Although Geoserver has its own valid Security system, exposing it directly to the internet still raises concerns, especially if Geoserver is being used to host corporate data. One source of these concerns is that Geoserver offers numerous Services that have to be closed properly, and a single unintended mistake in closing these Services might lead to an unauthorised access to the Services or sensitive data. This is in the same vein as a Database (Oracle or PostgreSQL ) which has its own security system, but it will be foolhardy to make it accessible to the Internet instead of in the backend of an application where it rightfully belongs.
Georepublic recently completed a project that relied heavily on Geoserver’s WFS-T service with data coming from PostGIS . Since a WFS-T request entails getting both the attribute data as well as the geographic component of a feature, extra care has to be done for security to ensure that none of the data are exposed.
Part of the requirements also of the project is to use the Seasar Web Framework ( Super Agile (SA) Struts2 ) in the creation of the application. And in order to place Geoserver into the backend, a Seasar Proxy service was created that receives the WFS-T xml request and passes it on into the Geoserver for actual processing. Afterwards, the Proxy receives the Geoserver response, which is then passed back to the original requesting agent.
With Java, getting the WFS-T request string is done by just creating a BufferedReader for the HTTPServletRequest class:
HttpServletRequest request = RequestUtil.getRequest(); BufferedReader reader = request.getReader();
and then writing the request string to Geoserver via an OutputStreamWriter:
URL geoURL = new URL(getGeoServerURL()); geoConn = (HttpURLConnection) geoURL.openConnection(); geoConn.setRequestProperty("Content-Type", "text/xml"); wr = new OutputStreamWriter(geoConn.getOutputStream(), REQUEST_ENCODE_NAME); wr.write(getRequestMessage()); wr.flush();
while the response of Geoserver is also read by just an InputStream:
in = geoConn.getInputStream(); +---------+ +---------+ +-----------+ +---------+ | | | | | | | | | WFS-T | =======> | Seasar | =======> | Geoserver | =======> | PostGIS | | Request | | Proxy | | WFS-T | | | | | | Service | | | | | | | | | | | | | +---------+ +---------+ +-----------+ +---------+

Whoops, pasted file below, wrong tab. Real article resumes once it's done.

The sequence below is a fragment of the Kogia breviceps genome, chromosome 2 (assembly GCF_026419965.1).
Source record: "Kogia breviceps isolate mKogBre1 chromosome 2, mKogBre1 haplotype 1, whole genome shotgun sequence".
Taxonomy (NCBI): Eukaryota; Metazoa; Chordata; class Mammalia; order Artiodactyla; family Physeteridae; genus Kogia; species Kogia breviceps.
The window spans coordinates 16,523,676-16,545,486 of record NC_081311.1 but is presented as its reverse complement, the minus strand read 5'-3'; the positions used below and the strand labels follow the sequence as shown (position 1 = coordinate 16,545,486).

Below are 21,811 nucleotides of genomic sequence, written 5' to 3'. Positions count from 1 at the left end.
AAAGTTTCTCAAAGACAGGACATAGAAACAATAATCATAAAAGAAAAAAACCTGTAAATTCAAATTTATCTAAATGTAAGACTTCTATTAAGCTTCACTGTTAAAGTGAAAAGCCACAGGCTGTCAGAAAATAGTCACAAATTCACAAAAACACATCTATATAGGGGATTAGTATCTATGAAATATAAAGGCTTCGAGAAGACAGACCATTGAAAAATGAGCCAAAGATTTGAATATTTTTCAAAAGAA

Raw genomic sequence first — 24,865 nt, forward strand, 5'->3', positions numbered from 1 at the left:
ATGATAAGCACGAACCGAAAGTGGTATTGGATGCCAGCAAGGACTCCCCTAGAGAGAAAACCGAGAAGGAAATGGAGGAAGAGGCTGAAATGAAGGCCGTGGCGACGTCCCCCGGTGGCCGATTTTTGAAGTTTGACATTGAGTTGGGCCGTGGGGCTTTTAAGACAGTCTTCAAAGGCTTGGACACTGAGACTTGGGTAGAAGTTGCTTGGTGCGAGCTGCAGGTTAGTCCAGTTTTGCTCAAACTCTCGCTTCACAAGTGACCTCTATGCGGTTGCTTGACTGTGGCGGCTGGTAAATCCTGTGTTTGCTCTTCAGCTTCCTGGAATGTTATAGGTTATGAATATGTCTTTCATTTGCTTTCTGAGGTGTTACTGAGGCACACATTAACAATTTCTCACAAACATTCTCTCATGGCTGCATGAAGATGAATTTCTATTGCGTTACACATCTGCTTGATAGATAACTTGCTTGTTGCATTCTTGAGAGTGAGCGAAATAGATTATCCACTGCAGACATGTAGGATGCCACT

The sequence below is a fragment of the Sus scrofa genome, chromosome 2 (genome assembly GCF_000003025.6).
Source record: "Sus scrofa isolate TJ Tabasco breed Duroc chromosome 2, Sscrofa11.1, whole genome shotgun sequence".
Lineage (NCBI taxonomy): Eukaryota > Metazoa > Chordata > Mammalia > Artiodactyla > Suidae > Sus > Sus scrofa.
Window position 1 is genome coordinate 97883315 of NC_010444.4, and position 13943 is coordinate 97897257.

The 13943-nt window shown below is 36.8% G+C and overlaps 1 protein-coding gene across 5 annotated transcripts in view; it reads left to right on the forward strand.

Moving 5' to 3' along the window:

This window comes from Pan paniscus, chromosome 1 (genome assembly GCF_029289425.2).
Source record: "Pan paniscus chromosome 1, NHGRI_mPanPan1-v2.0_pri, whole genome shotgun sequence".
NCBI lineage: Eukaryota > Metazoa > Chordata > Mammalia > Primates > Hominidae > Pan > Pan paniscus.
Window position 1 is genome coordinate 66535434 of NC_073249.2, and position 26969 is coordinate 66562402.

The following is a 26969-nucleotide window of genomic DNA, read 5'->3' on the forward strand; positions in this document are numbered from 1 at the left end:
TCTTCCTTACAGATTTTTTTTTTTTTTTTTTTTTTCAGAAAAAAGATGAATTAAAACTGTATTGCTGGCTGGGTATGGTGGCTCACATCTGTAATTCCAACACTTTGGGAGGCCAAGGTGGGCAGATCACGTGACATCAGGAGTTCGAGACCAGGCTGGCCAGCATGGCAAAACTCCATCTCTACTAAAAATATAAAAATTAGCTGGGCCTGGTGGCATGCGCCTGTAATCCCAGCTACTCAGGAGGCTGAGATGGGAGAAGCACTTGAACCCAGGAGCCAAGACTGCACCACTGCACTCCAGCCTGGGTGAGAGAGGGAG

But the good thing with using Seasar is that for the authentication of the Proxy service above, all that is needed is to use Seasar’s Interceptors. An Interceptor class, as the name implies, intercepts service requests of the Seasar application, and executes a particular logic first before handling it over to the requested service, depending on the logic. Interceptors are commonly used for authentication, with the login information is checked in the Session State first before going to the requested service. And since the Proxy service for Geoserver is just a regular Seasar service, it benefits right away with the authentication Interceptor.
+---------+ +---------+ +-----------+ +---------+ | | | | | | | | | WFS-T | =======> | Seasar | =======> | Geoserver | =======> | PostGIS | | Request | | | Proxy | | WFS-T | | | | | | | Service | | | | | | | | | | | | | | +---------+ | +---------+ +-----------+ +---------+ | | | +-------------+ | | | | | Seasar | L-------> | Interceptor | ( Session Authentication ) | Class | | | +-------------+
So with this setup, the Geoserver is placed in the backend of a Seasar application, with only the WFS-T Proxy service exposed. And this Proxy service can only be truly accessed when a user already has a login information found in the Session State which the Interceptor class will check.